Interview With Dr. Carlos J. Huerta: Owner of The Dental Boutique & Curve Dental User

We spoke with Dr. Carlos J. Huerta, owner of The Dental Boutique, which is a modern private dental practice in NYC. Dr. Huerta is a well-known dentist in NYC, and is a 2016 Incisal Edge 40 Under 40 Honoree, which recognizes the best young dentists in America. The Dental Boutique was also a winner of the 2017 Incisal Edge Design Competition.

In our interview, Dr. Huerta walks us through his journey in creating The Dental Boutique, and in selecting Curve Dental as his practice management software. He highlights the benefits of cloud-based software, and the value in working with an established software company, like Curve Dental, who listens to customer feedback and incorporates it into their product. Dr. Huerta also touches on the importance of having a modern, intuitive user interface, which we think is an often overlooked consideration when selecting a system. After all, having a slick user interface not only makes the system easier to use, but also more fun to use.

Hi Dr. Huerta, nice to meet you. Can you introduce yourself and your practice?

I went to the University of Pennsylvania for dental school, and afterwards did my residency for a year at Albert Einstein Medical Center in Philadelphia. I worked for two partners for 9 years in their private solo practice in SoHo and also in their practice in New Jersey. I always knew that I wanted to have my own practice -- I have a lot of unique ideas about dentistry, and I wanted to be able to bring my ideas to fruition without having to worry about having any additional steps to get there. So, in 2013 I decided to venture out on my own, and I created The Dental Boutique.

Dr. Carlos J. Huerta Profile

I think about dentistry as a profession a bit differently than others, and view it as a lifestyle. I’m from Oklahoma originally, where practices are really small and intimate, and it’s important to have a really trusting environment for patients. This is the kind of environment I wanted to create. The private practice I worked for was great at this as well, and this is something I wanted to make sure I carried over to my new practice.

When I created The Dental Boutique, I wanted to create an elevated experience for patients -- I wanted their visits to be therapeutic instead of just clinical. A lot of people have anxiety about going to the dentist, and I wanted something that would be calming, so that patients could have a great overall experience. This is why I invested a lot of time and effort into designing my practice. We have designer furniture set up, so that our office looks more like a boutique hotel than a clinic, and a warm and inviting waiting room to help remove any anxiety patients might have about their upcoming procedures. We also have a refreshment area and an iPad bar. We also have a refreshment area and an iPad bar.” add, “We have fragrant candles, closed treatment rooms with customizable music, and a list of comfort management services for pain-free and anxiety-free visits, including therapy dog visits. I want to make sure that patients are comfortable from their entrance to their departure from The Dental Boutique, with the actual treatment process being one of the least things they remember about their experience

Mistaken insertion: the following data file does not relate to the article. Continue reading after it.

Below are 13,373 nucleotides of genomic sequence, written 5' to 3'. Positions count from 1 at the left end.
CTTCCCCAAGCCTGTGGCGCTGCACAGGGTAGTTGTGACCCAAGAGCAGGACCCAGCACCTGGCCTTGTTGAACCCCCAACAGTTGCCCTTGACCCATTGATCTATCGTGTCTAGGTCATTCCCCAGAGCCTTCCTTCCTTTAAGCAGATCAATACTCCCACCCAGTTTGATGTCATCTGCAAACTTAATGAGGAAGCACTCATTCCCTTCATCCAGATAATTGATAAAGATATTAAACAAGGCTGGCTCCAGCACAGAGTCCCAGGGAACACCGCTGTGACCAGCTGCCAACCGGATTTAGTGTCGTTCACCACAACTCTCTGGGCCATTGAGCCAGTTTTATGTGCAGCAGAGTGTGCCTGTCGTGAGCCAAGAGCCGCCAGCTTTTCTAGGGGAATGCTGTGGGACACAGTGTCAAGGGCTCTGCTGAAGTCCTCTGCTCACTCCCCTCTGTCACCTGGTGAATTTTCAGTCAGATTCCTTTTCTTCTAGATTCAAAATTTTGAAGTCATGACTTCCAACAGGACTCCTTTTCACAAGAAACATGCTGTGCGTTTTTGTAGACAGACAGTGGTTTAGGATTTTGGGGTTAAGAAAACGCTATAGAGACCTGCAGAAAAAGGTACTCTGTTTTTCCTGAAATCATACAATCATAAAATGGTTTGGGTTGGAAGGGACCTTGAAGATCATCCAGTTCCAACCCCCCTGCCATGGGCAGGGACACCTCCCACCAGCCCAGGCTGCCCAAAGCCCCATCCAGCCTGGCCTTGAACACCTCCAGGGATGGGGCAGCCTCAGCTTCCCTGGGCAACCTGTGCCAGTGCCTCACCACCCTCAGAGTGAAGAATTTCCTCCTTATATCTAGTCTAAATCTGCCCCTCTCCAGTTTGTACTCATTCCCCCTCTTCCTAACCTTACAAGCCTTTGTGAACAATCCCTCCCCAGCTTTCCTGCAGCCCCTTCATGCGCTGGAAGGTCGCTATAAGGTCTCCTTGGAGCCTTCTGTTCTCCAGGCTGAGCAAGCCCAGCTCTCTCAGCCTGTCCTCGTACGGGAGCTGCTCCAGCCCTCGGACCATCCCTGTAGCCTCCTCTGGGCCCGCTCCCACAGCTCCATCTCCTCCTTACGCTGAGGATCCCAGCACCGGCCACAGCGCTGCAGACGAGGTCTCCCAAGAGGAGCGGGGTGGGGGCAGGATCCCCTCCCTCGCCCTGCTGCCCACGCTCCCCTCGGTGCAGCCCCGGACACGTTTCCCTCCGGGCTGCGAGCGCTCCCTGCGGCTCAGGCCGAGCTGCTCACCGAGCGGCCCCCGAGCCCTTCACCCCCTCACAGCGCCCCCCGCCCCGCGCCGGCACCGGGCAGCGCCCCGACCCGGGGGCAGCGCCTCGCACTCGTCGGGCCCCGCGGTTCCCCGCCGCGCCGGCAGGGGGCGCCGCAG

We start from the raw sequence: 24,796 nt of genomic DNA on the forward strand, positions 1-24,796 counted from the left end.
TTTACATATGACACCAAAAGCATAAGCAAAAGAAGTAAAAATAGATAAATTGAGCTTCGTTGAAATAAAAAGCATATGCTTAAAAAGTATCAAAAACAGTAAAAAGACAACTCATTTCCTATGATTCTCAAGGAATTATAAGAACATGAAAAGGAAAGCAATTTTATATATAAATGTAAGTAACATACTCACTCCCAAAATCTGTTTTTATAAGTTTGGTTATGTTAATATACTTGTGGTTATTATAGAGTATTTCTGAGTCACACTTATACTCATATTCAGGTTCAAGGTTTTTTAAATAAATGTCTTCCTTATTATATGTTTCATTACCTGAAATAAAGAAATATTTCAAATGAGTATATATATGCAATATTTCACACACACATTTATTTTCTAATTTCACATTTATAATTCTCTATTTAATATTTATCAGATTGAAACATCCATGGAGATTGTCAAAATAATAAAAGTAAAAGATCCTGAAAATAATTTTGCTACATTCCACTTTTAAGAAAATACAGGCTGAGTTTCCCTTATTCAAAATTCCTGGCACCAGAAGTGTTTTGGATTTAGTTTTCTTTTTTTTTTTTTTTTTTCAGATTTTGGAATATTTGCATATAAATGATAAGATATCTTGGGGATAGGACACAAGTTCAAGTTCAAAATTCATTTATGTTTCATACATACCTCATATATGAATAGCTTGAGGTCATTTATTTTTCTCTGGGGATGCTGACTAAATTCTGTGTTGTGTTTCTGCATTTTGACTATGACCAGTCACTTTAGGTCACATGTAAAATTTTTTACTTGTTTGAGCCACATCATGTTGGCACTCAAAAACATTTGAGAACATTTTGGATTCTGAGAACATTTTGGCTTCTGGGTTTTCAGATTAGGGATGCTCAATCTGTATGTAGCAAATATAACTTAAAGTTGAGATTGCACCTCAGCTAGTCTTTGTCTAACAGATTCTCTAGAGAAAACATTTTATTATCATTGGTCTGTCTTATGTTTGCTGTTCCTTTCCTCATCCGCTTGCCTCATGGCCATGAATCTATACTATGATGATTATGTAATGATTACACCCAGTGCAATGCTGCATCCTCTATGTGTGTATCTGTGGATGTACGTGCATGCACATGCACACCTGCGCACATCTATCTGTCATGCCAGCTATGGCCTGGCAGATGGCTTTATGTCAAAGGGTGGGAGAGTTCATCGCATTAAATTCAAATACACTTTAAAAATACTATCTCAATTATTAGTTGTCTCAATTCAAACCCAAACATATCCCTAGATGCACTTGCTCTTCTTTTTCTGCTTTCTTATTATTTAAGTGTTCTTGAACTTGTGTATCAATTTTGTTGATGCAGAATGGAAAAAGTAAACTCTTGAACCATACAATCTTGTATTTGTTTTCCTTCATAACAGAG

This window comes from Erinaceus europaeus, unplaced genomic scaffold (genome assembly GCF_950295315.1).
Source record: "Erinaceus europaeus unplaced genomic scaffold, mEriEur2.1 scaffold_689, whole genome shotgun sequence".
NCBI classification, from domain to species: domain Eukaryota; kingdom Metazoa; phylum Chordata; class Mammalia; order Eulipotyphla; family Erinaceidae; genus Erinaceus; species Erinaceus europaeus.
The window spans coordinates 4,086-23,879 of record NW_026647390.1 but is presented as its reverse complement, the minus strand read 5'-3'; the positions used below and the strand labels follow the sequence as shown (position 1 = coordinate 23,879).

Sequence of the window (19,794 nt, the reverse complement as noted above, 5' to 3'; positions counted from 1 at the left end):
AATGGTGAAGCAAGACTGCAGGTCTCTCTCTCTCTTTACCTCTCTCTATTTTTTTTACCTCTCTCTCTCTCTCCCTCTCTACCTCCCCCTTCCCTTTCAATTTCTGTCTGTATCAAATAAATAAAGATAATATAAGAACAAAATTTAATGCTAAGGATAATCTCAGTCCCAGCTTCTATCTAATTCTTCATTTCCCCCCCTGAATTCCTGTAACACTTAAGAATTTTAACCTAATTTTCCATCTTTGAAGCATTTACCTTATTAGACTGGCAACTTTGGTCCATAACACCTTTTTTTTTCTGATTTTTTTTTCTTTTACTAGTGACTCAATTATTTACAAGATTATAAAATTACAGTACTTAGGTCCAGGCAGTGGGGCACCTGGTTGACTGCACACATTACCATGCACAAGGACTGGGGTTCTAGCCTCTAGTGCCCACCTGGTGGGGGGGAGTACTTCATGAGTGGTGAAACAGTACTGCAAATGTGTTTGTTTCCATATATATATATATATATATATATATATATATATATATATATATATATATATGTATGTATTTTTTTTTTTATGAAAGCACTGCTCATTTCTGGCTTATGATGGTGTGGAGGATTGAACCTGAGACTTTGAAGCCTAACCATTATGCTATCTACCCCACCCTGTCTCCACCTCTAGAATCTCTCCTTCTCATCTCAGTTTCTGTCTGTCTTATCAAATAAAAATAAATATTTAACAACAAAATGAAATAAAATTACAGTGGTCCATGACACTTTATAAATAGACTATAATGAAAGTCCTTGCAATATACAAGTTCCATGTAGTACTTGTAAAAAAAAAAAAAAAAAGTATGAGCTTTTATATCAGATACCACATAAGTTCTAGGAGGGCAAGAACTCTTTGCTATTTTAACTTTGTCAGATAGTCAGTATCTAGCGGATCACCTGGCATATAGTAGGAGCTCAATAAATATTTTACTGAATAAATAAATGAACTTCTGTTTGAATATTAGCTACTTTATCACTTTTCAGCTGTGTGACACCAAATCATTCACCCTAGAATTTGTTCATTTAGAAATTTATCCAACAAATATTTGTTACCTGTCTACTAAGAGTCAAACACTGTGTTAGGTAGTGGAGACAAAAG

Dental Boutique NYC Waiting Room

How did you hear about Curve Dental?

In designing my new practice, I wanted to incorporate Apple products, not just for form but for function. (As a Mac user, I find it much easier and more intuitive than PC.) In my search, however, I found that most software in dentistry was PC-based. I found one practice management software that seemed established and planned to purchase it when the time came. As I was in the process of my buildout -- I can’t remember if it was via mailer, e-mail, journal, etc. -- I got an promo from Curve and immediately knew it was what I had been looking for. It had simplicity of design, without a bunch of clutter on the screen or multitude of buttons, an intuitive interface, and it worked with Mac machines.

What other options were you considering, and what systems have you used in the past?

When I was an associate, the practice used Easy Dental on PC. I found the interface to have too many buttons with all of the options cluttering the screen. It was also hard to find how to use separate modules or run certain queries.

I considered MacPractice when planning for my own practice to be opened. The interface was much softer and more user friendly.

What do you like about it, especially compared to other systems you've used in the past?

Curve Hero has the most user-friendly software I have ever used. It has very little clutter on the screen. It has intuitive search and has everything incorporated with access from the “sidekick” menu to either have an easy view of an area like insurance or treatment plans without changing the current module, such as schedule or billing, or to switch the screen to the full module so that work is never lost. The information tab has areas broken down into administration, reports, user management, etc., so that all areas can be maneuvered much more easily than finding arbitrary tabs or buttons.